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The British government's Murdoch dilemma

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The British government's Murdoch dilemma


The British government has a dilemma over News International.

There is no way that it can justify to the people why the BSkyB takeover deal should go ahead. On the other hand there aren’t many politicians around who would be willing to upset Rupert Murdoch.

The fact that Murdoch’s takeover bid of British Sky Broadcasting will be referred to the Competition Commission may work well for both the bidder and the government.

There are “strict legal requirements” that the government has to follow if it disagrees with the deal, according to Nick Watt, chief political correspondent for the Guardian. The government’s referral decision means that the deal will be delayed for at least a few months.

The delay will be “very beneficial for Murdoch, as the deal could not go ahead now,” Mr. Watt said in a telephone interview. “Public opinion would simply not wear it.” Give the scandal a few months to die down however, and that might change. The government will have also bought some time and avoided a confrontation with either public opinion or News International. That is one possibility.


The Sunday tabloid News of the World, which published its last edition on July 9 after being in print for 168 years, has been in the eye of the phone hacking storm for the past four years. The scandal became politically toxic only recently after it emerged that not only celebrities, but also families of soldiers killed in Iraq and Afghanistan might have been victims.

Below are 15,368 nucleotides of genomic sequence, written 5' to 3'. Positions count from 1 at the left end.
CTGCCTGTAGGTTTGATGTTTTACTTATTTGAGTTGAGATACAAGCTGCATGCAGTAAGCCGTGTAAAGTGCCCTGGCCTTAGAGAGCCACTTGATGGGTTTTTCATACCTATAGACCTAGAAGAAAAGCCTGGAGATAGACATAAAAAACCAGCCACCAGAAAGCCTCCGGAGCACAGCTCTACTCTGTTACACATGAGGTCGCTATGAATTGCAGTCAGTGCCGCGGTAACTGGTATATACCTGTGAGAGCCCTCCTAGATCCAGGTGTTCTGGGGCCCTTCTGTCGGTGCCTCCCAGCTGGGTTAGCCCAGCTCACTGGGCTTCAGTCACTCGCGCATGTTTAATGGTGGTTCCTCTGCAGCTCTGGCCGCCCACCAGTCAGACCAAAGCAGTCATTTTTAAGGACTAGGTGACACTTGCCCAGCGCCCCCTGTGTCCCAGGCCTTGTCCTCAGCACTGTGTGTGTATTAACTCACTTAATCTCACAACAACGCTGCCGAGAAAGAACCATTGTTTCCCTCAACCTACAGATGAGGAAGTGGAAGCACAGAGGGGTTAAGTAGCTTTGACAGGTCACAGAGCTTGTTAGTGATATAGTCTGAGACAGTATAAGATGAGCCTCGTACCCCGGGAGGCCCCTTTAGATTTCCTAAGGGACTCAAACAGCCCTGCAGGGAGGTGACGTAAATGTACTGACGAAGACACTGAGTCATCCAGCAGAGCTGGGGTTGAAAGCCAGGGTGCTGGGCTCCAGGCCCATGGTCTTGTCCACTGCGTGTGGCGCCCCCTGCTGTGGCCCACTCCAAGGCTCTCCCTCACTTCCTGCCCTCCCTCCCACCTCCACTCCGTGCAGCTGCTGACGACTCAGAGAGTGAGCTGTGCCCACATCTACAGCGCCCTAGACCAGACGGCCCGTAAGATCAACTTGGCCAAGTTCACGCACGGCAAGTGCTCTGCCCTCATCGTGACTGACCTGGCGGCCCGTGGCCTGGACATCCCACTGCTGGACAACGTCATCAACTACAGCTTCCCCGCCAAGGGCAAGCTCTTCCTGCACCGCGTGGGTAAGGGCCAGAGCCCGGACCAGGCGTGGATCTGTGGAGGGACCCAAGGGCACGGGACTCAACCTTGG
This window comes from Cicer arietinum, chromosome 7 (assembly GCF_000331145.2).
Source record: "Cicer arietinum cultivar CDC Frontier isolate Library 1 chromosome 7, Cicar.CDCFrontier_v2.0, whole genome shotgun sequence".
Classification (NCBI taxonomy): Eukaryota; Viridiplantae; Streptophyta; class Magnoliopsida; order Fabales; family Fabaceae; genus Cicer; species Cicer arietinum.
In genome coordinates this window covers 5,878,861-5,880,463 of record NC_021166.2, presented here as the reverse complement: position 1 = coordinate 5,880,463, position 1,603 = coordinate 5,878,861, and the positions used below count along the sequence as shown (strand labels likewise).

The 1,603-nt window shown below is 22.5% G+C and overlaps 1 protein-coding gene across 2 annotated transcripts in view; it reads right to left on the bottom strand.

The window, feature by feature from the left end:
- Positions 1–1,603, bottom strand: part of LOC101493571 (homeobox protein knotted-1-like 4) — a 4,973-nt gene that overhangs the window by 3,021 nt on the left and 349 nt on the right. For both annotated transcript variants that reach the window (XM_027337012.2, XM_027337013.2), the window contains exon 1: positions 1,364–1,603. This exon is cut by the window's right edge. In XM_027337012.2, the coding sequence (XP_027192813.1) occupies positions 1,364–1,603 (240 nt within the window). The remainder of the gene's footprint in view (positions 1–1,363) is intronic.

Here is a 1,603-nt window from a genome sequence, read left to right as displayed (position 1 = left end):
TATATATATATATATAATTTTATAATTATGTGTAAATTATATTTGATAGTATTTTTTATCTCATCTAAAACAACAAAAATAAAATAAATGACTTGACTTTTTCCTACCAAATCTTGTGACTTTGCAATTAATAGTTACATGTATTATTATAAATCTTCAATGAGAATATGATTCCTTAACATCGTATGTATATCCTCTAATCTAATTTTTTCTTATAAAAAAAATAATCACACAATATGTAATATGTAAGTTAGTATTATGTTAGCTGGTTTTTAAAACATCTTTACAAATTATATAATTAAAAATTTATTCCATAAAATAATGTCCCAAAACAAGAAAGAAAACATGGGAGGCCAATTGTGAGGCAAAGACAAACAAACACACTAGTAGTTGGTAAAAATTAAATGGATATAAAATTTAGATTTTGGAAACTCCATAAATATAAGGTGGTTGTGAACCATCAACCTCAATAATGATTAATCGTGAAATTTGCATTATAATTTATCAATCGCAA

Killing off the NOTW, the best-selling UK Sunday newspaper, was a commercial decision by Murdoch to show that the company has taken its punishment, the critics argue. And although the price is quite high (one of the best-known brands in print journalism is gone), in Britain, News Corp is still left with the Times, the Sun and the Sunday Times. It may even make up for losing the News of the World by printing the Sun on Sundays.


News Corp already owns 39 percent of BSkyB, but wants full control as it eyes profits from the UK’s biggest private broadcaster in the face of shrinking revenues from newspaper advertising. However, there have been calls for the Murdoch machine to drop the bid, both from within the government and from the opposition Labour Party.

Deputy Prime Minister Nick Clegg asked urged Murdoch to “look how the country has reacted with revulsion to the revelations” of phone hacking and reconsider his position on the BSkyB bid. Opposition Leader Ed Miliband echoed the same message, saying that “the first thing he should do is to drop the bid”.

Members of Parliament from all parties are expected to approve a motion on Wednesday that requests Murdoch withdraws his bid.


But in the eyes of British politicians, just how scary is Murdoch today? It was only a few months ago that members of parliament clearly talked about fear of the Murdoch press. The controversy may have changed that.

“The days of Rupert Murdoch as a man that people will fly halfway around the world to see, whose phone calls get taken, are over,” Bloomberg News cited Tim Bale, professor of politics at Sussex University and the author of ‘The Conservative Party From Thatcher to Cameron’ as saying. “All the party leaders have been distancing themselves.”

What makes Murdoch scary to MPs is his influence – through his newspapers – on public opinion. If the public loses its trust in his newspapers, that influence fades.

By Ali Sheikholeslami
London Correspondent

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